Before concluding, I would like to say a few more words about the final rules for deposit accounts. The final rules we are considering under the Truth in Savings Act would enhance the disclosures on consumerís checking account statements, so consumers can see the aggregate cost associated with overdrawing their accounts. In addition, the rules would ensure that when consumers obtain their account balance from an automated system, the amount disclosed does not include additional funds that may be provided to cover overdrafts. This will lessen the opportunity for inadvertent overdrafts.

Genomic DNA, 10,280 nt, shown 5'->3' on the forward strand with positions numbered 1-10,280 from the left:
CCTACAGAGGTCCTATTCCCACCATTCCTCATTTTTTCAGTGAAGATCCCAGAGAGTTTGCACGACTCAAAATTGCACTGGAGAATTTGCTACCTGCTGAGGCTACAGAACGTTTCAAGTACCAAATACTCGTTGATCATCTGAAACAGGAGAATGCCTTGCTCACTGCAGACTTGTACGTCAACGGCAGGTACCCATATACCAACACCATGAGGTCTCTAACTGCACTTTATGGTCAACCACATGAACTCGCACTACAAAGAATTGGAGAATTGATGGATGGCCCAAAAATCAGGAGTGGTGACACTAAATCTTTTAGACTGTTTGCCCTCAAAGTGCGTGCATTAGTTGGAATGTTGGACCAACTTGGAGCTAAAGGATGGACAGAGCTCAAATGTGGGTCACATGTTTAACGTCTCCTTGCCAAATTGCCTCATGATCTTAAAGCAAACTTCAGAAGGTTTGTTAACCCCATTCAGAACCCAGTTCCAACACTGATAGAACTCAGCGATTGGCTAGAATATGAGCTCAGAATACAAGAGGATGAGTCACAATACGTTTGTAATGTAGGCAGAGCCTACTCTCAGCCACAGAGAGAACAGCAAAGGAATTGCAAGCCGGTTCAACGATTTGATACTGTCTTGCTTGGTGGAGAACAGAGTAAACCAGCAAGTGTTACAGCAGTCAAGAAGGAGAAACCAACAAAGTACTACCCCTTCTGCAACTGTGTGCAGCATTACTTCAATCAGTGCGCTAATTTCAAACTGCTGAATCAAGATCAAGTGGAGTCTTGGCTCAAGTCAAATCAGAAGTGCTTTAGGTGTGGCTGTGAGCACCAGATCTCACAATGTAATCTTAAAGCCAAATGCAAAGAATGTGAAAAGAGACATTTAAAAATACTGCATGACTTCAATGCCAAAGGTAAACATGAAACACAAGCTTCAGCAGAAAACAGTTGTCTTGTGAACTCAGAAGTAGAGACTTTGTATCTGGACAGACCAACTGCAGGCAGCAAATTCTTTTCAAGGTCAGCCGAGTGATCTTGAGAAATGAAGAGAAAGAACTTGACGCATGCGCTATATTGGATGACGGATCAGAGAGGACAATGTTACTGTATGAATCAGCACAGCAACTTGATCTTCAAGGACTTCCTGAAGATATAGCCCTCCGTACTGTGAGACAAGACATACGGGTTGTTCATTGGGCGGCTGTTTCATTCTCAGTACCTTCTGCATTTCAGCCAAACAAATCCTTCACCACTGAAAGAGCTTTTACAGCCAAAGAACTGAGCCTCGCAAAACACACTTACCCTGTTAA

As staff will explain shortly, some aspects of the proposed rules for deposit accounts would not be finalized at this time, but would be the subject of a new proposal under Regulation E, which implements the Electronic Fund Transfer Act. These provisions were intended to give consumers greater control in determining whether their account is subject to an overdraft service. The operational issues are complex, and this is an area where we believed there was benefit in obtaining further comment on alternative approaches.
Before turning to Sandy Braunstein, who is the Director of our Division of Consumer and Community Affairs, I want to express my deep appreciation to her and so many members of her staff for their tireless efforts on these rules, in particular, Leonard Chanin, Jim Michaels, Ky Tran-Trong, Ben Olson, and Amy Burke.